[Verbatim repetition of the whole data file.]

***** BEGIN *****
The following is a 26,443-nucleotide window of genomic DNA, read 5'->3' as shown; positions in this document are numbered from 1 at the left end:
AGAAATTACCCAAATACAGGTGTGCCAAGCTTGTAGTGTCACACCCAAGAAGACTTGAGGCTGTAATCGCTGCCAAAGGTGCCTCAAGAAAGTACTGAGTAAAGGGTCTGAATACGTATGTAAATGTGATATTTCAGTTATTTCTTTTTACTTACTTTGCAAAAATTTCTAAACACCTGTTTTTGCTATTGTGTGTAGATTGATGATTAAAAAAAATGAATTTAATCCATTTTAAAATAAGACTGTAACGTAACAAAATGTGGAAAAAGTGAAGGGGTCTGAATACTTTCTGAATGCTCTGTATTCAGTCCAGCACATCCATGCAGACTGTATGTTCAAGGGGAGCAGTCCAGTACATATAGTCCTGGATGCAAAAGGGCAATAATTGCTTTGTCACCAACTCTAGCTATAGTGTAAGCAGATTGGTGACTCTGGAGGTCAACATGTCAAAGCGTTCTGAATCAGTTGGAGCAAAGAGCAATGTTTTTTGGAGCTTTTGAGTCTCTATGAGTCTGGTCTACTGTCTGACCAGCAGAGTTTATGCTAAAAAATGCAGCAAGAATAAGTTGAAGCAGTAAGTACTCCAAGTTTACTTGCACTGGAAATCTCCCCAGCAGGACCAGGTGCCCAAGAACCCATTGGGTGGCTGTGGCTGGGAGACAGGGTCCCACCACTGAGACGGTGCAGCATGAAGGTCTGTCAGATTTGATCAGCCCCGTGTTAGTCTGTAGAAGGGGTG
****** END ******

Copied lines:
The following is a 26,443-nucleotide window of genomic DNA, read 5'->3' as shown; positions in this document are numbered from 1 at the left end:
AGAAATTACCCAAATACAGGTGTGCCAAGCTTGTAGTGTCACACCCAAGAAGACTTGAGGCTGTAATCGCTGCCAAAGGTGCCTCAAGAAAGTACTGAGTAAAGGGTCTGAATACGTATGTAAATGTGATATTTCAGTTATTTCTTTTTACTTACTTTGCAAAAATTTCTAAACACCTGTTTTTGCTATTGTGTGTAGATTGATGATTAAAAAAAATGAATTTAATCCATTTTAAAATAAGACTGTAACGTAACAAAATGTGGAAAAAGTGAAGGGGTCTGAATACTTTCTGAATGCTCTGTATTCAGTCCAGCACATCCATGCAGACTGTATGTTCAAGGGGAGCAGTCCAGTACATATAGTCCTGGATGCAAAAGGGCAATAATTGCTTTGTCACCAACTCTAGCTATAGTGTAAGCAGATTGGTGACTCTGGAGGTCAACATGTCAAAGCGTTCTGAATCAGTTGGAGCAAAGAGCAATGTTTTTTGGAGCTTTTGAGTCTCTATGAGTCTGGTCTACTGTCTGACCAGCAGAGTTTATGCTAAAAAATGCAGCAAGAATAAGTTGAAGCAGTAAGTACTCCAAGTTTACTTGCACTGGAAATCTCCCCAGCAGGACCAGGTGCCCAAGAACCCATTGGGTGGCTGTGGCTGGGAGACAGGGTCCCACCACTGAGACGGTGCAGCATGAAGGTCTGTCAGATTTGATCAGCCCCGTGTTAGTCTGTAGAAGGGGTG